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Real Estate–S.D. Home Prices Jump 28 Percent



Views Differ on Whether Economy Can Sustain Trend

The average price of a resale house in San Diego County hit $383,713 in May, the San Diego Association of Realtors said.

That’s 28 percent more than the average sales price of $299,579 recorded in May 1999. The median sales price, that figure, which is the exact middle of all sales, reached $272,300. It’s 21 percent more than the $225,000 for May of last year, according to the monthly statistics released by the association.

One expert doubts the rising price trend can continue much longer.

“My gut instinct is that this is not sustainable,” said Mark J. Riedy, a professor of real estate finance at the University of San Diego. “It’s one thing to say San Diego has a diversified economy and it will survive the next real estate downturn, but with that said and the Fed continuing to raise interest rates, I don’t think we will be able to sustain this torrid pace.”

Riedy said the higher average sales price figures are an indication that larger, more expensive homes are being built in the county and then sold, skewing the average price higher.

He also said that fact raises the moral question of whether to build affordable housing for working people and the poor.

“The more they build luxury homes, the less the owners of those homes are going to want low-income housing around them,” Riedy said.

Condominium prices also rose in May at almost the same pace as detached homes, the Realtors organization said. The average condominium sale price hit $199,304, an increase of 20 percent more than the $165,925 recorded in May 1999. Median sales price reached $165,000 and 19 percent more than the $138,500 for last year.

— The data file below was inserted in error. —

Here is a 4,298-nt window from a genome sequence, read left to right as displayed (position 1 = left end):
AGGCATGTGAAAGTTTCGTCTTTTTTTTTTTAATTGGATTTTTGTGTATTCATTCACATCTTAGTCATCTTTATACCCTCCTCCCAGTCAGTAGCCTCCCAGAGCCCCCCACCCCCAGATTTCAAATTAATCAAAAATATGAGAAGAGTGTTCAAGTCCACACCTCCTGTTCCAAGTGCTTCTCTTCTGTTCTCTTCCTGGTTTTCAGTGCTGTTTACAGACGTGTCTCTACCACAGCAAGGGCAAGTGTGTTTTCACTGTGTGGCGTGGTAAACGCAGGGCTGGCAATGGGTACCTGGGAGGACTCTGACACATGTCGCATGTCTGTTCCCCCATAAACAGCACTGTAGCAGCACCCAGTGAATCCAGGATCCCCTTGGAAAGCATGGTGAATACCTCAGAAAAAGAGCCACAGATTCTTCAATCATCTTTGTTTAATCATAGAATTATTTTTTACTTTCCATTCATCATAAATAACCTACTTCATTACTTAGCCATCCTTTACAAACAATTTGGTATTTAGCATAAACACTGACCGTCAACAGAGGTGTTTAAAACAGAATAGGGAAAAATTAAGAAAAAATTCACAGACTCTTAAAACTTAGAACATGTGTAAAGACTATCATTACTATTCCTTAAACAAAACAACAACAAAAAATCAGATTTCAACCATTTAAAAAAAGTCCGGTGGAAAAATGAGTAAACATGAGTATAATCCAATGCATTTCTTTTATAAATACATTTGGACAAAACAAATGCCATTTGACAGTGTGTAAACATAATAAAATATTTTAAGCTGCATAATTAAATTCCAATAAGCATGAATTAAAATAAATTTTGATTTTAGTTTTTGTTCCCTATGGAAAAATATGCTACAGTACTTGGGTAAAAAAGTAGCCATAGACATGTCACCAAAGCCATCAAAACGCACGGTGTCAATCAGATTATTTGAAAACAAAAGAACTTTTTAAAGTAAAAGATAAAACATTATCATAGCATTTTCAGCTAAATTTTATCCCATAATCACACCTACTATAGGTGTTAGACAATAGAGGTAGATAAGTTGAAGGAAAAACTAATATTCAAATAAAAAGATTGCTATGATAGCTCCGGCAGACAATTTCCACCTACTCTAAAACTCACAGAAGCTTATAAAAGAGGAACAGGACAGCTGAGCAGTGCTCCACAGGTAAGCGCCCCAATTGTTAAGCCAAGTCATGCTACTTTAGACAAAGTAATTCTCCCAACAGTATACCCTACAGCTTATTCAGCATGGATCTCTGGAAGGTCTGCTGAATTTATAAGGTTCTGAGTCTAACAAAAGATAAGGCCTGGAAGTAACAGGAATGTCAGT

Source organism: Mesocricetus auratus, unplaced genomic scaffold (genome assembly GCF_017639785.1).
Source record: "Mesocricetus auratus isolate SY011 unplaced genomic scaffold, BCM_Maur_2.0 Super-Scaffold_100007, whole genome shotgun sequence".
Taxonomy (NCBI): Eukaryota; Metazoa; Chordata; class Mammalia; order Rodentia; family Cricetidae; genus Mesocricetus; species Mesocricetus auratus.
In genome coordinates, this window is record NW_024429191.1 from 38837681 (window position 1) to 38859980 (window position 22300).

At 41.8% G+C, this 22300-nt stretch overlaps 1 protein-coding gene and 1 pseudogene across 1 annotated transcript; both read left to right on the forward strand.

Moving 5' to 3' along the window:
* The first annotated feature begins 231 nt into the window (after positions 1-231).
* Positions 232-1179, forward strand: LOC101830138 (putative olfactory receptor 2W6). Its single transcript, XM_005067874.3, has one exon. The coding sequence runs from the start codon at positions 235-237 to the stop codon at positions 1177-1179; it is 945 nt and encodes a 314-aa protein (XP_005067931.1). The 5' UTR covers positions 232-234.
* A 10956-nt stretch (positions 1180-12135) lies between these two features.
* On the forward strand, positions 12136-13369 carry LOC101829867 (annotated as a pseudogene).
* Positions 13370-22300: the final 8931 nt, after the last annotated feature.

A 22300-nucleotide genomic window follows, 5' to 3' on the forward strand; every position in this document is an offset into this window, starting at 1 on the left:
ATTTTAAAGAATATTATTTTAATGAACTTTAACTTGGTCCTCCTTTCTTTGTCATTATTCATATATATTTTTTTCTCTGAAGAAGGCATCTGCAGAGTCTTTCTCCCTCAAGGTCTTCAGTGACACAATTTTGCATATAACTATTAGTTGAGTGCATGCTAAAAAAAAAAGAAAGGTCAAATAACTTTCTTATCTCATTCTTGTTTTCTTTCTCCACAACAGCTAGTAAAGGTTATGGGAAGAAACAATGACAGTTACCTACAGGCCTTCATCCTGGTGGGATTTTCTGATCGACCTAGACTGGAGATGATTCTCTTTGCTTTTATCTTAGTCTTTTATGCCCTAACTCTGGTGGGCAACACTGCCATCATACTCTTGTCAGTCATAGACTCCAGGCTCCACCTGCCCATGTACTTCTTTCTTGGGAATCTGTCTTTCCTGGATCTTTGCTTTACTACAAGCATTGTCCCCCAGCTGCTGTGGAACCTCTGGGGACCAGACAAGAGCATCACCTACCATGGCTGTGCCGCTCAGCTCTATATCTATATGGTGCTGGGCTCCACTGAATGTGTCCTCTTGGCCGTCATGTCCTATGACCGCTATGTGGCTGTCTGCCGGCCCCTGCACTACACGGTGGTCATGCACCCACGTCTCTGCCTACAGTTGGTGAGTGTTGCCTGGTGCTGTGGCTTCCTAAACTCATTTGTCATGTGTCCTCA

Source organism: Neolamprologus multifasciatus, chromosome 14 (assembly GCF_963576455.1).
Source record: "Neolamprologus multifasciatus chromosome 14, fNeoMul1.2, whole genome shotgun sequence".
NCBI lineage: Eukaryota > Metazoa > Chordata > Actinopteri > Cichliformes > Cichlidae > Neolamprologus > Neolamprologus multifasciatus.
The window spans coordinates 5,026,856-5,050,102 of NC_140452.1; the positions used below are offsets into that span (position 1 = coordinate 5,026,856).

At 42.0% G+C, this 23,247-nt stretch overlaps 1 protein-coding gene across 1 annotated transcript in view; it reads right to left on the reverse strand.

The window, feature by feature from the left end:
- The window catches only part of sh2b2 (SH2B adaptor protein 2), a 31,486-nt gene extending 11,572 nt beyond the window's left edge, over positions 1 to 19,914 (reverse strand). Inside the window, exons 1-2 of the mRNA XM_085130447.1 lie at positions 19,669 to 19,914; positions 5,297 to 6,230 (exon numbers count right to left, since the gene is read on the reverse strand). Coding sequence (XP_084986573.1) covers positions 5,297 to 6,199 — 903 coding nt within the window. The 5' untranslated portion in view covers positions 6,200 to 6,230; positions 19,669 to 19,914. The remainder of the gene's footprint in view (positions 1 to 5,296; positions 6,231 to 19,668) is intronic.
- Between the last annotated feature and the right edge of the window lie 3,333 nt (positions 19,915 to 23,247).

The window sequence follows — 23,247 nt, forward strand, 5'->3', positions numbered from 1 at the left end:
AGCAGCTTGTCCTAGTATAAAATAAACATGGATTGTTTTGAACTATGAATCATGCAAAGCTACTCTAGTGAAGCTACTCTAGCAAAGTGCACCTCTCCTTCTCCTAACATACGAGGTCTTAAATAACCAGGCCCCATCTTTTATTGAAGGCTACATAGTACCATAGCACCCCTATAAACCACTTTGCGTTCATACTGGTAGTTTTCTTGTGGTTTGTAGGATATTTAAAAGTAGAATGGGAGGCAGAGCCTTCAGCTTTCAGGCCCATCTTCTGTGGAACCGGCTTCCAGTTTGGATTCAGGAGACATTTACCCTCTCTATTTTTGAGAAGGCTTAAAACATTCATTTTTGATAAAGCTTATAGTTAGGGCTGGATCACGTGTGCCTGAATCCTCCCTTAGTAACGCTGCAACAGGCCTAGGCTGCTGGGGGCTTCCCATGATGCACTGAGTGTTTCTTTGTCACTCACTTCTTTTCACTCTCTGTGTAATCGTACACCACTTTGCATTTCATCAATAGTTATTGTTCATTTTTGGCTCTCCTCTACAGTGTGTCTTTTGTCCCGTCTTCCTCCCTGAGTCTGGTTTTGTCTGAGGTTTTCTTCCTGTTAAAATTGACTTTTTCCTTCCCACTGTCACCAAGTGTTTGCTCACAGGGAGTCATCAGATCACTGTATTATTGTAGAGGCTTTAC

However, rising prices dampened the number of houses closing escrow in May. Last month, 2,984 attached and detached homes closed escrow, compared to 3,635 in the same month last year.

Slightly more new listings, 5,636, came on the market in May than May 1999, when 5,569 homes were placed on the market. Even so, there is still a shortage of realistically priced inventory, according to one real estate broker.

“Agents say there’s no inventory, but that’s not the case because the houses that are realistically priced sell and disappear from the inventory,” said Jack Forness, president of Century 21 Able in San Diego. “There is always standing inventory of junky homes and homes that are overpriced.”

Fixed home loan interest rates, which have risen in recent months to around 8.25 percent annually, are still low when compared to loan rates during the past 20 years, he said.

“People are recognizing the economy here is strong and we are having a ‘soft landing’ from the Fed’s credit tightening,” Forness said. “When consumers lack confidence in the economy, they create a recession by cutting spending, but people here feel good about being in San Diego because they feel secure about their jobs due to the tight labor market.”

The need for new employees by many firms here is driving an influx of people into San Diego County, according to one relocation services company executive. Judy Bailie, vice president of Corporate Moves of San Diego, said new employees being added to the work force at local high-tech companies are coming not only from other parts of the United States but from Europe as well.

She said many of the relocation buyers her company is working with have six-figure incomes and are buying houses for more than $500,000. Most of the transferees and new hires are buying in North County close to jobs in Carlsbad, Rancho Bernardo or Sorrento Valley, she said.

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